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Death Tax Repeal: Window of Opportunity

A bi-partisan movement in Congress is giving new optimism to the increasingly large coalition seeking repeal of U. S. estate taxes. “This summer offers an unprecedented window of opportunity to kill the death tax,” says Harold Apolinsky, who chairs the American Family Business Institute. An estate planning attorney who vows to put himself out of business, Apolinsky has campaigned against the estate tax for over two decades.

A parade of senators and representatives recently spoke about the death tax with several score business leaders, academics, and public policy experts. Representative Adam Smith (D-Wash.) called death tax repeal his “top priority tax cut” because doing so would have “the most significant benefit to my community.” Representative Steve Largent (R-Okla) called the death tax “not just wrong, it’s immoral.”

Senator John Kyl (R-Ariz) described a new bill that he will introduce with Senator John Kerry (D-Neb) which would repeal death and gift taxes but impose a capital gains tax when inherited assets are sold. Kyl called the death levy “the most inefficient and destructive tax” and noted “death is not voluntary – it should not be a taxable event.” He also cited Federal Reserve Chairman Alan Greenspan, who has urged that tax cuts made possible by budget surpluses be devoted to reducing marginal income tax rates, reduced capital gains tax rates, and elimination of the estate tax. At the very least, Senator Kyl, said “making a larger exclusion is not the answer, we must scale down estate tax rates.” Senator Patty Murray (D-Wash) warned, however, “total repeal is going to be extremely difficult.”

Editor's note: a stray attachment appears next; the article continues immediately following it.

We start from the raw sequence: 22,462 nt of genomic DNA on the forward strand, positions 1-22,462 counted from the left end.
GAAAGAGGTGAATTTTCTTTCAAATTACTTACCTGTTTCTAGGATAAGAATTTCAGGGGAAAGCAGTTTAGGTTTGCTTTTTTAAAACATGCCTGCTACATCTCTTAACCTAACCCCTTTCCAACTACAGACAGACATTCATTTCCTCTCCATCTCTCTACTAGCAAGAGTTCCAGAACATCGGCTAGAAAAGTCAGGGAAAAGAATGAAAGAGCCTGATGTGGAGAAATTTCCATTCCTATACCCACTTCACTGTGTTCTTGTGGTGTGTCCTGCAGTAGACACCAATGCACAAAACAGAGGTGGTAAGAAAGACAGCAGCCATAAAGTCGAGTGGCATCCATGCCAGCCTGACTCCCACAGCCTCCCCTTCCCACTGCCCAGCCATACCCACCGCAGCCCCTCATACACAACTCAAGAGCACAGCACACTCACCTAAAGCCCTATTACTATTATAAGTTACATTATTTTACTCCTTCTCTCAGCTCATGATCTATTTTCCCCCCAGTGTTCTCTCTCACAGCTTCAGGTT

The Washington meeting was convened by Frank A. Blethen, fourth generation publisher of the Seattle Times and co-sponsored by the Newspaper Association of America and the U. S. Chamber of Commerce. Chamber representative Lonnie Taylor called death tax repeal his organization’s “top priority” and warned that repeal advocates should be “careful not to accept a mild solution.”

 

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